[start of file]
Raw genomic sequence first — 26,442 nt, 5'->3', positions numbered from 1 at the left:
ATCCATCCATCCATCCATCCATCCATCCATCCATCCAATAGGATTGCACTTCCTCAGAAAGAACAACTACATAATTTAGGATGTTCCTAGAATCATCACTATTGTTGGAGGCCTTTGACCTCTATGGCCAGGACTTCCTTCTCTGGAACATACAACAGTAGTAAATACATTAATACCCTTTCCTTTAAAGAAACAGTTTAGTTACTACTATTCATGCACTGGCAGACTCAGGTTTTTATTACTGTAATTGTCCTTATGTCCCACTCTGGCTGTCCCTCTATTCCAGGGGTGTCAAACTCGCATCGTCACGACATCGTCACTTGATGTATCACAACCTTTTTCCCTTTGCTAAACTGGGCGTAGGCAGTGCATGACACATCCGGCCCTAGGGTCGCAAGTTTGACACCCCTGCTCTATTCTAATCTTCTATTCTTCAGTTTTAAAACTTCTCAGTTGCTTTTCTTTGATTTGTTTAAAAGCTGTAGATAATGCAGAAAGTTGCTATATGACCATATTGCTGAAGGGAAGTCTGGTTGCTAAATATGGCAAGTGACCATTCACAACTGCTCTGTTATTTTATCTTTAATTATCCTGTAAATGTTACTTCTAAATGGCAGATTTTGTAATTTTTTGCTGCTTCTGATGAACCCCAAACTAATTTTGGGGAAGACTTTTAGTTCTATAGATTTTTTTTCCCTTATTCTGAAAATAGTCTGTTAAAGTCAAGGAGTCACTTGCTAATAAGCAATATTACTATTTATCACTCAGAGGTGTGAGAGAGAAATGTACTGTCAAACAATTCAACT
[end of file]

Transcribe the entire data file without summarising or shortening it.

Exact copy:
Raw genomic sequence first — 26,442 nt, 5'->3', positions numbered from 1 at the left:
ATCCATCCATCCATCCATCCATCCATCCATCCATCCAATAGGATTGCACTTCCTCAGAAAGAACAACTACATAATTTAGGATGTTCCTAGAATCATCACTATTGTTGGAGGCCTTTGACCTCTATGGCCAGGACTTCCTTCTCTGGAACATACAACAGTAGTAAATACATTAATACCCTTTCCTTTAAAGAAACAGTTTAGTTACTACTATTCATGCACTGGCAGACTCAGGTTTTTATTACTGTAATTGTCCTTATGTCCCACTCTGGCTGTCCCTCTATTCCAGGGGTGTCAAACTCGCATCGTCACGACATCGTCACTTGATGTATCACAACCTTTTTCCCTTTGCTAAACTGGGCGTAGGCAGTGCATGACACATCCGGCCCTAGGGTCGCAAGTTTGACACCCCTGCTCTATTCTAATCTTCTATTCTTCAGTTTTAAAACTTCTCAGTTGCTTTTCTTTGATTTGTTTAAAAGCTGTAGATAATGCAGAAAGTTGCTATATGACCATATTGCTGAAGGGAAGTCTGGTTGCTAAATATGGCAAGTGACCATTCACAACTGCTCTGTTATTTTATCTTTAATTATCCTGTAAATGTTACTTCTAAATGGCAGATTTTGTAATTTTTTGCTGCTTCTGATGAACCCCAAACTAATTTTGGGGAAGACTTTTAGTTCTATAGATTTTTTTTCCCTTATTCTGAAAATAGTCTGTTAAAGTCAAGGAGTCACTTGCTAATAAGCAATATTACTATTTATCACTCAGAGGTGTGAGAGAGAAATGTACTGTCAAACAATTCAACT